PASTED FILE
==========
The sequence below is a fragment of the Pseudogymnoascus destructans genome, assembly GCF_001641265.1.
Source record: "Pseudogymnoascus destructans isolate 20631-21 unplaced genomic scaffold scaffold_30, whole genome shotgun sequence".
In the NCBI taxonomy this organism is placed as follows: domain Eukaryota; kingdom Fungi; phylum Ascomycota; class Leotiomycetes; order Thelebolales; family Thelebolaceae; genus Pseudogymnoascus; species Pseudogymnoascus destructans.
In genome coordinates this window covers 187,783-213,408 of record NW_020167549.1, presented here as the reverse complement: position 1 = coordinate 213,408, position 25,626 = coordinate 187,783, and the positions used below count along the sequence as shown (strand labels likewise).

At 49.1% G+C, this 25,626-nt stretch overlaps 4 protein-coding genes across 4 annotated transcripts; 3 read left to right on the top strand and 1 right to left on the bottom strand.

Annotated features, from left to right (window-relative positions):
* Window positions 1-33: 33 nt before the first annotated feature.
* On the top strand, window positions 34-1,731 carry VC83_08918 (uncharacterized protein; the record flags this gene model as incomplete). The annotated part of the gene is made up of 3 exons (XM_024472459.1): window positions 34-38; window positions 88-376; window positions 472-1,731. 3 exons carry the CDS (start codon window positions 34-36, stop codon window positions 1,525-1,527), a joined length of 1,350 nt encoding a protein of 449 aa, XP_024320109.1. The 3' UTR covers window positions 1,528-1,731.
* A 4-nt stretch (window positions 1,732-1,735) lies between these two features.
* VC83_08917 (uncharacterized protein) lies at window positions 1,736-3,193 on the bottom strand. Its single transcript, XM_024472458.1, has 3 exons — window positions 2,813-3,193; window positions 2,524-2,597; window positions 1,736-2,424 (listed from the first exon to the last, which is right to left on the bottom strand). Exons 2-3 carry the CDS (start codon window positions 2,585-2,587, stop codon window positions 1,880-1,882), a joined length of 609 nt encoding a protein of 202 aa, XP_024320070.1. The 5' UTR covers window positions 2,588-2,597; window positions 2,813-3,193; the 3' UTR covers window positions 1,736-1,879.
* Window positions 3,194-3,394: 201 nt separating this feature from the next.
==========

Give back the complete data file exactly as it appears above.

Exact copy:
The sequence below is a fragment of the Pseudogymnoascus destructans genome, assembly GCF_001641265.1.
Source record: "Pseudogymnoascus destructans isolate 20631-21 unplaced genomic scaffold scaffold_30, whole genome shotgun sequence".
In the NCBI taxonomy this organism is placed as follows: domain Eukaryota; kingdom Fungi; phylum Ascomycota; class Leotiomycetes; order Thelebolales; family Thelebolaceae; genus Pseudogymnoascus; species Pseudogymnoascus destructans.
In genome coordinates this window covers 187,783-213,408 of record NW_020167549.1, presented here as the reverse complement: position 1 = coordinate 213,408, position 25,626 = coordinate 187,783, and the positions used below count along the sequence as shown (strand labels likewise).

At 49.1% G+C, this 25,626-nt stretch overlaps 4 protein-coding genes across 4 annotated transcripts; 3 read left to right on the top strand and 1 right to left on the bottom strand.

Annotated features, from left to right (window-relative positions):
* Window positions 1-33: 33 nt before the first annotated feature.
* On the top strand, window positions 34-1,731 carry VC83_08918 (uncharacterized protein; the record flags this gene model as incomplete). The annotated part of the gene is made up of 3 exons (XM_024472459.1): window positions 34-38; window positions 88-376; window positions 472-1,731. 3 exons carry the CDS (start codon window positions 34-36, stop codon window positions 1,525-1,527), a joined length of 1,350 nt encoding a protein of 449 aa, XP_024320109.1. The 3' UTR covers window positions 1,528-1,731.
* A 4-nt stretch (window positions 1,732-1,735) lies between these two features.
* VC83_08917 (uncharacterized protein) lies at window positions 1,736-3,193 on the bottom strand. Its single transcript, XM_024472458.1, has 3 exons — window positions 2,813-3,193; window positions 2,524-2,597; window positions 1,736-2,424 (listed from the first exon to the last, which is right to left on the bottom strand). Exons 2-3 carry the CDS (start codon window positions 2,585-2,587, stop codon window positions 1,880-1,882), a joined length of 609 nt encoding a protein of 202 aa, XP_024320070.1. The 5' UTR covers window positions 2,588-2,597; window positions 2,813-3,193; the 3' UTR covers window positions 1,736-1,879.
* Window positions 3,194-3,394: 201 nt separating this feature from the next.